Now that the very concept of “junk DNA” is being officially retired, this all seems pretty stale. Note: Well yes, there is still Nathan Lents and Human Errors: A Panorama of Our Glitches, from Pointless Bones to Broken Genes: Still wrong about sinuses but still writing about them.
Wells: It’s not a moral failure to be mistaken about evidence that supposedly supports Darwinian evolution. But the title of Collins’s Language of God was deceptive from the start. And Collins has looked the other way as it has continued to deceive. I consider this one more moral failure of Francis Collins.
Luskin: “these authors remember a day when ‘the common doctrine was that the nonprotein coding part of eukaryotic genome’ consisted of ‘“useless sequences, often organized in repetitive elements.’” Good. Keep the history alive. It won’t be very long before Darwinians start claiming that they never thought it was junk. Then they will start insinuating that WE said it was junk. No, that doesn’t make any sense but if the history is forgotten, it doesn’t need to either.
“The days of ‘junk DNA’ are over…”? So the house is clearly supporting this move away from the Darwinian position. Oh yes, let’s not forget that “junk DNA” was very much a Darwinian position. Most or all of the Darwinian Bigs signed onto junk DNA as part of their thesis about the unguided nature of life. The big question will doubtless be put off for now: Why does it only count if Darwinian predictions are right but never if they are wrong?
Researcher: “The paper describes an important new mechanistic insight into the way one can trigger inflammatory signals in cancer cells to either kill them directly or make them vulnerable to cancer-killing therapies,” says cancer biologist Stephen Baylin of Johns Hopkins School of Medicine, who was not involved in the research. “The importance of it is really quite profound.”
At Quanta: “Genomes hold immense quantities of noncoding DNA. Some of it is essential for life, some seems useless, and some has its own agenda.”
At Phys.org: When the researchers deleted a protein called Prod that binds to a specific satellite DNA sequence in the fruit fly Drosophila melanogaster, the flies’ chromosomes scattered outside of the nucleus into tiny globs of cellular material called micronuclei, and the flies died. “But we realized at this point that this [piece of] satellite DNA that was bound by the Prod protein was completely missing in the nearest relatives of Drosophila melanogaster,” Jagannathan said. “It completely doesn’t exist. So that’s an interesting little problem.”
Wow. Dr. Graur should get out more. Only crackpots argue that Jesus did not exist… There is less evidence for the existence of Socrates but no one gets all skeptical about him. Interesting responses.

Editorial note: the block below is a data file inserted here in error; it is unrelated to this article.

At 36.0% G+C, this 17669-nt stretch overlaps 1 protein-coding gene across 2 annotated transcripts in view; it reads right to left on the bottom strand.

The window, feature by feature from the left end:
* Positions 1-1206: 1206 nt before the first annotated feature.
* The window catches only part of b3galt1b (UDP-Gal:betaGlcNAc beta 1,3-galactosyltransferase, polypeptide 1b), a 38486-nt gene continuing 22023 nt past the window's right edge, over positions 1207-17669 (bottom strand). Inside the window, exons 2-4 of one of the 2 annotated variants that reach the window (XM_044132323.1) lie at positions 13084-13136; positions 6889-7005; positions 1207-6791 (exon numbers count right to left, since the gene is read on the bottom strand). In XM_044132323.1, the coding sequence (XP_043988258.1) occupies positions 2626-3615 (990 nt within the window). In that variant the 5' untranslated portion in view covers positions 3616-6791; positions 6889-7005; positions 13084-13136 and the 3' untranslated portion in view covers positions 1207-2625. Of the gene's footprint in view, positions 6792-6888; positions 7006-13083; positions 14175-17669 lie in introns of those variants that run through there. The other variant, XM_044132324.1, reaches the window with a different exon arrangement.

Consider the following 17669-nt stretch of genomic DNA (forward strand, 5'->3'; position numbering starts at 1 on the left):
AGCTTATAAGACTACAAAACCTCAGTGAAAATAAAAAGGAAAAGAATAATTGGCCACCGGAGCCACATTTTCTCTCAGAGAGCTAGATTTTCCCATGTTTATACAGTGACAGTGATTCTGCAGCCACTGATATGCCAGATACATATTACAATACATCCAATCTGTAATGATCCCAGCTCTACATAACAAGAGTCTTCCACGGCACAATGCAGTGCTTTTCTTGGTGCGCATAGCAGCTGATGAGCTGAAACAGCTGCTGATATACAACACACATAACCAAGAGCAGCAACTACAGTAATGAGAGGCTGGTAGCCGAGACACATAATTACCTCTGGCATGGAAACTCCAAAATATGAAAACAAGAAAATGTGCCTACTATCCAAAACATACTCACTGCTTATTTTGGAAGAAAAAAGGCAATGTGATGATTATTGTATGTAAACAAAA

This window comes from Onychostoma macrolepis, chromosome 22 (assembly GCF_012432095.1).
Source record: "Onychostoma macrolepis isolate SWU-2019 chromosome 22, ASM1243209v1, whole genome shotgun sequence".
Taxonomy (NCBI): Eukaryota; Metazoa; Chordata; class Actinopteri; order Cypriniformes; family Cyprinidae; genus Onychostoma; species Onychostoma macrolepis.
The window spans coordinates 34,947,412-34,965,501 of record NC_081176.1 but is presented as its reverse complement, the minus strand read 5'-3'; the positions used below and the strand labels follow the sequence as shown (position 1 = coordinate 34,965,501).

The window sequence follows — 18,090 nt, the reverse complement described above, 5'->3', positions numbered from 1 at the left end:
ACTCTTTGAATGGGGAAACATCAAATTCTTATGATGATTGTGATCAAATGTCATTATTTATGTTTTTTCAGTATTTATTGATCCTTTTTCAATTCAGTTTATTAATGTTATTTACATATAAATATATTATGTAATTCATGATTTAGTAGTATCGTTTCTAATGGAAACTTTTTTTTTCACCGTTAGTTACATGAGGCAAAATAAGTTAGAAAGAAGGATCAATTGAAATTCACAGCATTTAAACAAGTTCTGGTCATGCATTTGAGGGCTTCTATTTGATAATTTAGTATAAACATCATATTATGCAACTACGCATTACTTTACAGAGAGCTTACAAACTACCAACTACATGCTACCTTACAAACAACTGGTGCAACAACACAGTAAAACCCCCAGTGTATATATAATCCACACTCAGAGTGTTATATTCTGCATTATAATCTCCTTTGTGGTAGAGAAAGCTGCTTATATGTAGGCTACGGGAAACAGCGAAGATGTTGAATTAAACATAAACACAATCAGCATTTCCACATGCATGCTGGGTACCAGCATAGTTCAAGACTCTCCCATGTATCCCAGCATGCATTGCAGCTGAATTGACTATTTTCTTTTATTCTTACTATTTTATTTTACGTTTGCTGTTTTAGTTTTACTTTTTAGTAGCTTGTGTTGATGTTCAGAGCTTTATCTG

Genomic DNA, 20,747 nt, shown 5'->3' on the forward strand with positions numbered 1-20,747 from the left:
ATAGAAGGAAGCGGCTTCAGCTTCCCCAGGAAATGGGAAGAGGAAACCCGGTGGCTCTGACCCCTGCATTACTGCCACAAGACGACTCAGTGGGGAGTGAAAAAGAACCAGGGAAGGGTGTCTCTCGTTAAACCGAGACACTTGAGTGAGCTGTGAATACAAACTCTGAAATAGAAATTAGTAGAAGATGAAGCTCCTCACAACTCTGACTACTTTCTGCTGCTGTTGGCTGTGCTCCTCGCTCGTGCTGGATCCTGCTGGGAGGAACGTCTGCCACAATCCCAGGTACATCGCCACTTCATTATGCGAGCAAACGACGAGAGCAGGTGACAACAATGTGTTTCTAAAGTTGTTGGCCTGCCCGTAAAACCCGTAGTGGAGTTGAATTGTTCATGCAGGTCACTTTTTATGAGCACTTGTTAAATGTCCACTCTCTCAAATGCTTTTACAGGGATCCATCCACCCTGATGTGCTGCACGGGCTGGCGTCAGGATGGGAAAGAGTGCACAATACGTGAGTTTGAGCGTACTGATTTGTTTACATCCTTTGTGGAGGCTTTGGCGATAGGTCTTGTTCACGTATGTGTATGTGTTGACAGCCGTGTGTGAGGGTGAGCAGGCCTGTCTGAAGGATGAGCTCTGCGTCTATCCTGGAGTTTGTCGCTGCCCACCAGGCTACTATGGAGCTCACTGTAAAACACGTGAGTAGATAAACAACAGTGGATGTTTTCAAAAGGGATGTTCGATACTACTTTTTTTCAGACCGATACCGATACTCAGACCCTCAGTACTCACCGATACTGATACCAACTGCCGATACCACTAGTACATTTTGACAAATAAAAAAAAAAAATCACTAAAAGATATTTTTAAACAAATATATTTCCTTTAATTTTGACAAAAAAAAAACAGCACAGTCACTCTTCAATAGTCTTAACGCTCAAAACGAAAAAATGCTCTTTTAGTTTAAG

At Axios: Why it matters: The bulk of the human genome is noncoding regions, some of which play an important role in how genes are expressed. New tools are allowing scientists to test exactly how these elements — once called “junk DNA” — work, which could lead to new drug targets.
William Dembski: The big question, then, is whether CRISPR gene editing will allow for huge improvements of human and other animal forms via genetic enhancements. My prediction is that it won’t. Specifically, I predict that attempted enhancements of the human germ line using CRISPR gene editing will (1) quickly hit an “enhancement boundary” beyond which enhancements are no longer feasible and (2) prove self-canceling in the sense that intended benefits will be undone by unintended deficits.
Researchers: “Long disregarded as junk DNA or genomic dark matter, endogenous retroviruses (ERVs) have turned out to represent important components of the antiviral immune response. “
At Nature: “A new study in Nature underscores just how important noncoding DNA can be for human development. The authors show that deletions in a noncoding region of DNA on chromosome 2 cause severe congenital limb abnormalities. This is the first time a human disease has been definitively linked to mutations in noncoding DNA, says lead author Stefan Mundlos, head of the development and disease research group at the Max Planck Institute for Molecular Genetics in Berlin, Germany.”
He thinks there must be something “seriously wrong” with science if people keep looking for new functions for junk DNA. What’s “wrong,” so far as the rest of us can see, is that researchers keep finding new functions that formerly-junk DNA performs, so they keep looking. For the same reasons as fisherfolk return to the well-stocked lake.
Also: “The work revealed that the last surviving kākāpō population, isolated on an island off New Zealand for the last 10,000 years, has somehow purged deleterious mutations, despite the species’ low genetic diversity.” Hmm.
Sheldon: If I recall correctly, the original definition of “functional” was whether that piece of DNA was turned into a protein, which depended on finding a “start” and a “stop” codon. The Human Genome Project reported that some 90% of the human genome didn’t have these “start/stop” features, and hence was “non-functional”. [“Non-functional” underwent considerable revision later.]